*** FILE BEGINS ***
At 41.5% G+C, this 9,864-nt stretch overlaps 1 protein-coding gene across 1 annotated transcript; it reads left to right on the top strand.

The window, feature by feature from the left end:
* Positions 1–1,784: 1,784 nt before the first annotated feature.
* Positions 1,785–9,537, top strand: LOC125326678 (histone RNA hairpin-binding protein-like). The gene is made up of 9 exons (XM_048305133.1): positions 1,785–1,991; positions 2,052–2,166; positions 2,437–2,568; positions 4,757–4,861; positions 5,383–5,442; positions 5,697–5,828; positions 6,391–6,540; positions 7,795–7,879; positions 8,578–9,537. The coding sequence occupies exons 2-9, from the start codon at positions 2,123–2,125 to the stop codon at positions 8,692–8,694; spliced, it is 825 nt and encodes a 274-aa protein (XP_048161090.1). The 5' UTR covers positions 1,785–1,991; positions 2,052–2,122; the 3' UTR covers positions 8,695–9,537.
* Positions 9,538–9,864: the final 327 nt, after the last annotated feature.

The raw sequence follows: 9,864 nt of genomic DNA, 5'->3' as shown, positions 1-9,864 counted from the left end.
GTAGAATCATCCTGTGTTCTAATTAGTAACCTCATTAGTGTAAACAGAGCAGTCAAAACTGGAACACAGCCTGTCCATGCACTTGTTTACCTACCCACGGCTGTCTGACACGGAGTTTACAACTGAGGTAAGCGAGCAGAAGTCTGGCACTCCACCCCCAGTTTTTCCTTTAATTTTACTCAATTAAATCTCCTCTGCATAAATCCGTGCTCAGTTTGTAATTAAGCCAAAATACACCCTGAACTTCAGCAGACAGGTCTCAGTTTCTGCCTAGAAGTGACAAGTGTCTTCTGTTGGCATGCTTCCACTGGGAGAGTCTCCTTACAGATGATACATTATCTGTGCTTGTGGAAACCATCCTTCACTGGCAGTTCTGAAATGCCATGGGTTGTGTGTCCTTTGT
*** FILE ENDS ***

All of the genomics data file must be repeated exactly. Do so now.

At 41.5% G+C, this 9,864-nt stretch overlaps 1 protein-coding gene across 1 annotated transcript; it reads left to right on the top strand.

The window, feature by feature from the left end:
* Positions 1–1,784: 1,784 nt before the first annotated feature.
* Positions 1,785–9,537, top strand: LOC125326678 (histone RNA hairpin-binding protein-like). The gene is made up of 9 exons (XM_048305133.1): positions 1,785–1,991; positions 2,052–2,166; positions 2,437–2,568; positions 4,757–4,861; positions 5,383–5,442; positions 5,697–5,828; positions 6,391–6,540; positions 7,795–7,879; positions 8,578–9,537. The coding sequence occupies exons 2-9, from the start codon at positions 2,123–2,125 to the stop codon at positions 8,692–8,694; spliced, it is 825 nt and encodes a 274-aa protein (XP_048161090.1). The 5' UTR covers positions 1,785–1,991; positions 2,052–2,122; the 3' UTR covers positions 8,695–9,537.
* Positions 9,538–9,864: the final 327 nt, after the last annotated feature.

The raw sequence follows: 9,864 nt of genomic DNA, 5'->3' as shown, positions 1-9,864 counted from the left end.
GTAGAATCATCCTGTGTTCTAATTAGTAACCTCATTAGTGTAAACAGAGCAGTCAAAACTGGAACACAGCCTGTCCATGCACTTGTTTACCTACCCACGGCTGTCTGACACGGAGTTTACAACTGAGGTAAGCGAGCAGAAGTCTGGCACTCCACCCCCAGTTTTTCCTTTAATTTTACTCAATTAAATCTCCTCTGCATAAATCCGTGCTCAGTTTGTAATTAAGCCAAAATACACCCTGAACTTCAGCAGACAGGTCTCAGTTTCTGCCTAGAAGTGACAAGTGTCTTCTGTTGGCATGCTTCCACTGGGAGAGTCTCCTTACAGATGATACATTATCTGTGCTTGTGGAAACCATCCTTCACTGGCAGTTCTGAAATGCCATGGGTTGTGTGTCCTTTGT